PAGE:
• Conservation Refugees (Cont. ) • Question for Chapin and Dowie: -Are the wilderness and human community really incompatible? • -Is it necessary to have an undisturbed protected land mass larger than the continent of Africa? Explain. -In the Mark Dowie article, he quotes Richard Leakey saying, “The global interest in biodiversity might sometimes trump the rights of local people.” Do you agree? Explain. •  -Can poverty alleviation be part of conservation? Explain.
  • Conservation Refugees (Cont.) •  Questions for Dianna Ojeda: •  -What are the obvious differences in regulations for the local peasants and the company or elites (politics of difference) e.g. building/fixing infrastructure? •  Comments on: •  -Democratic Security •  -The use of nationalism in promoting tourism and conservation •  -Similarities and differences between the MST and Tayrona park with regards to land titles •  -Concessions of public/protected lands to private companies •  -Neoliberal conservation for tourism •  -Local communities being seen as environmental threats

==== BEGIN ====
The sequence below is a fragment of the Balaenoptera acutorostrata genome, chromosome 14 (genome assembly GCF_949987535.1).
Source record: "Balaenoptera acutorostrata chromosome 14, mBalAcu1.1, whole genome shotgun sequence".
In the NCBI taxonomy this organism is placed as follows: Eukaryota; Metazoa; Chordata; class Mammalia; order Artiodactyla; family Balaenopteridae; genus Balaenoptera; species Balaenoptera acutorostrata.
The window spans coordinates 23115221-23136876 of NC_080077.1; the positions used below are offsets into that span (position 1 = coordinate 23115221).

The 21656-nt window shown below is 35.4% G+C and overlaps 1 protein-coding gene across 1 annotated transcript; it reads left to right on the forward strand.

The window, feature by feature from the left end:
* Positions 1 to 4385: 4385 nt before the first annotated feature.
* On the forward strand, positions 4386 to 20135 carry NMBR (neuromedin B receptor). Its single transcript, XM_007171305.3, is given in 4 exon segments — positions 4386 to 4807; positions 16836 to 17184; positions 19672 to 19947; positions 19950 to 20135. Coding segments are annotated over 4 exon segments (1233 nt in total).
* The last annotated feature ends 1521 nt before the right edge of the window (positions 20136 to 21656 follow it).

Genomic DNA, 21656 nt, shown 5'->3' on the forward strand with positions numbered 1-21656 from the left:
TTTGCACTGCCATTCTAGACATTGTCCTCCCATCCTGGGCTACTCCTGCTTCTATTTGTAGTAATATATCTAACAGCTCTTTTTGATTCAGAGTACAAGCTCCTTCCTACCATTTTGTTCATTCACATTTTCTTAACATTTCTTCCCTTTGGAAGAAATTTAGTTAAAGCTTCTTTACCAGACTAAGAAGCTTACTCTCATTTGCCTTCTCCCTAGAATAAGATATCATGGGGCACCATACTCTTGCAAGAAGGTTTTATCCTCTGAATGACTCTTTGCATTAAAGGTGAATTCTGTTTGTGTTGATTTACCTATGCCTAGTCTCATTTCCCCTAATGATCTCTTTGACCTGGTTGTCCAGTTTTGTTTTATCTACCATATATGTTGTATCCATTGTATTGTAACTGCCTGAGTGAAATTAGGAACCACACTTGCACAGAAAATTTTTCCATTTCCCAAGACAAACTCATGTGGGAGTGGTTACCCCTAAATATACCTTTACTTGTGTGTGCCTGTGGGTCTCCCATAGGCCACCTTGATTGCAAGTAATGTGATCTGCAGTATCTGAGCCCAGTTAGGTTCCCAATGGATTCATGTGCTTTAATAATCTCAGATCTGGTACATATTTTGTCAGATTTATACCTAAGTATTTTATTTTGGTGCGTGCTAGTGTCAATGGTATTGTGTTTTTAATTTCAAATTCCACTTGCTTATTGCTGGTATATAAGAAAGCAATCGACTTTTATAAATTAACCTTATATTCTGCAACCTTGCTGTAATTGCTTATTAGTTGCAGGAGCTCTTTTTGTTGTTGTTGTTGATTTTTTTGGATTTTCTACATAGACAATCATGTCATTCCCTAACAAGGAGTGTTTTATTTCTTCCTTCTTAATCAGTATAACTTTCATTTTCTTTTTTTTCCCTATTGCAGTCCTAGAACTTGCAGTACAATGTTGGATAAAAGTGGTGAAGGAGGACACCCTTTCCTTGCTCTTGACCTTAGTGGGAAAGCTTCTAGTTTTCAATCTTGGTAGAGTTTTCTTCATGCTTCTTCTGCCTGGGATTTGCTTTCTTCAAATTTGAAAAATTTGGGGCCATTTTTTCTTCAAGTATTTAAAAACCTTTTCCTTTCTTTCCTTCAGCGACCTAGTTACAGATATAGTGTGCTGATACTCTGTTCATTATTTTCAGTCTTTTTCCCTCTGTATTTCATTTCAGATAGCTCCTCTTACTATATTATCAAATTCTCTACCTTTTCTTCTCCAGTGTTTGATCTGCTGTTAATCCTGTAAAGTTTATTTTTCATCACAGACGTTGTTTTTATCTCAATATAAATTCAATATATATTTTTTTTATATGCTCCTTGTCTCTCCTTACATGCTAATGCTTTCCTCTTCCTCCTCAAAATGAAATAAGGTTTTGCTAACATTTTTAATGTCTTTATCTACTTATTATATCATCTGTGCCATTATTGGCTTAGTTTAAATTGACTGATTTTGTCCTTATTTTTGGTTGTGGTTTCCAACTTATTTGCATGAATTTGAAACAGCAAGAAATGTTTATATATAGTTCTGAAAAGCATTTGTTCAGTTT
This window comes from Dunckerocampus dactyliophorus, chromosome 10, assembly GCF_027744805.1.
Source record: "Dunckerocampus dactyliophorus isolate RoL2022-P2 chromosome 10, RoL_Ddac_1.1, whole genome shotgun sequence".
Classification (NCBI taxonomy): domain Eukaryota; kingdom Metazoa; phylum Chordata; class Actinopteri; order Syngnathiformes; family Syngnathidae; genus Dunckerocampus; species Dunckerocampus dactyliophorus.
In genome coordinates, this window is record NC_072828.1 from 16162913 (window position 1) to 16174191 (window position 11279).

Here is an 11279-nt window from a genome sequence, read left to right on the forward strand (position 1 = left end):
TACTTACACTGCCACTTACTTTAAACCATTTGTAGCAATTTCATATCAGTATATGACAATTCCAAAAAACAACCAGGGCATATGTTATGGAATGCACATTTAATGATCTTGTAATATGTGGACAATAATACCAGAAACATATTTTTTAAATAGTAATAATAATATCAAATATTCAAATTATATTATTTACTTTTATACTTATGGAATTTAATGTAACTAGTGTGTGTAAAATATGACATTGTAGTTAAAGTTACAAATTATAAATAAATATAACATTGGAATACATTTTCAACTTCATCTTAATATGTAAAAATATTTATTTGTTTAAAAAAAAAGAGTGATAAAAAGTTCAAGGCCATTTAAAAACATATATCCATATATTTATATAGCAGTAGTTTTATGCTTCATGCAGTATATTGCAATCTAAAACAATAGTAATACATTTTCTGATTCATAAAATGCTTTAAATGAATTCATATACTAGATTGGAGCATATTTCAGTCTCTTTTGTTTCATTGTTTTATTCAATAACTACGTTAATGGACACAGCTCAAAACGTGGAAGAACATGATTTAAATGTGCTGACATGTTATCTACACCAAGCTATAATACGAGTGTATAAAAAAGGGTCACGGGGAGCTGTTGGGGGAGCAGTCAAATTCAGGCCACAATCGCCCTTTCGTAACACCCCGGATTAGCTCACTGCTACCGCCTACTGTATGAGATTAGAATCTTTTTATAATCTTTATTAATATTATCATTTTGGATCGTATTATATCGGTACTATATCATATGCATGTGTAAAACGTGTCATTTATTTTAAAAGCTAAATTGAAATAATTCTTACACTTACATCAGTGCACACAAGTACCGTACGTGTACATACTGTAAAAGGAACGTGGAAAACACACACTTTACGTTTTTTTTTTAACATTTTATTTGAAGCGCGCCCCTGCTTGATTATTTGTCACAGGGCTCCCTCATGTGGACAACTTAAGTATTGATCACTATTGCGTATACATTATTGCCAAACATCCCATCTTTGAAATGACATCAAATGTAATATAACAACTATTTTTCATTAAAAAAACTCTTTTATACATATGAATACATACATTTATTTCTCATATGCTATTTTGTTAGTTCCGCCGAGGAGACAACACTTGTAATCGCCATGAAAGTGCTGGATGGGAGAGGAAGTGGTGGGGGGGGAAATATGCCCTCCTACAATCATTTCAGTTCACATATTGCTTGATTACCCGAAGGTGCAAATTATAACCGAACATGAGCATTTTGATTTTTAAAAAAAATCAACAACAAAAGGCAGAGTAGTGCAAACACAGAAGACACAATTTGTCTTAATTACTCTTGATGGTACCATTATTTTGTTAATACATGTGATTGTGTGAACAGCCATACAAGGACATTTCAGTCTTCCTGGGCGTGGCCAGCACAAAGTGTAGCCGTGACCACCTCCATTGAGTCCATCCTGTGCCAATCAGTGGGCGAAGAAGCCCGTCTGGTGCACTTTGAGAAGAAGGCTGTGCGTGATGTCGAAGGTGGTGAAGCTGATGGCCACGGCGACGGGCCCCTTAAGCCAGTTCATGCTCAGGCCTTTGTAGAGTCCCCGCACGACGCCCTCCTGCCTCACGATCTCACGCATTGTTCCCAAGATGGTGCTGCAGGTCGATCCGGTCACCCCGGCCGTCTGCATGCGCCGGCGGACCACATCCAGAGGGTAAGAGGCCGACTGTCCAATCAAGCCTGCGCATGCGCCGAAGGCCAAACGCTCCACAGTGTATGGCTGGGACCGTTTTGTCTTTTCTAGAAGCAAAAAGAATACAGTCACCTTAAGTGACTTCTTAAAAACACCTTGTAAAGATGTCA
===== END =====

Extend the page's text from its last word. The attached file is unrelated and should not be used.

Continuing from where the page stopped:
• Other refugee-related statuses and concepts: •  internally displaced person •  stateless person •  undocumented •  diaspora
  • Protracted Refugee Situations: The Case of Liberians in Ghana •  It Involves groups of 25,000 people or more who have been in exile for over five years (UNHCR 2010). •  Globally, there are about 33 PRSs. •  10.3 million refugees in this situation out of the 43.7 forced migrants. •  54, 000 Liberian refugees in West Africa are in such situation.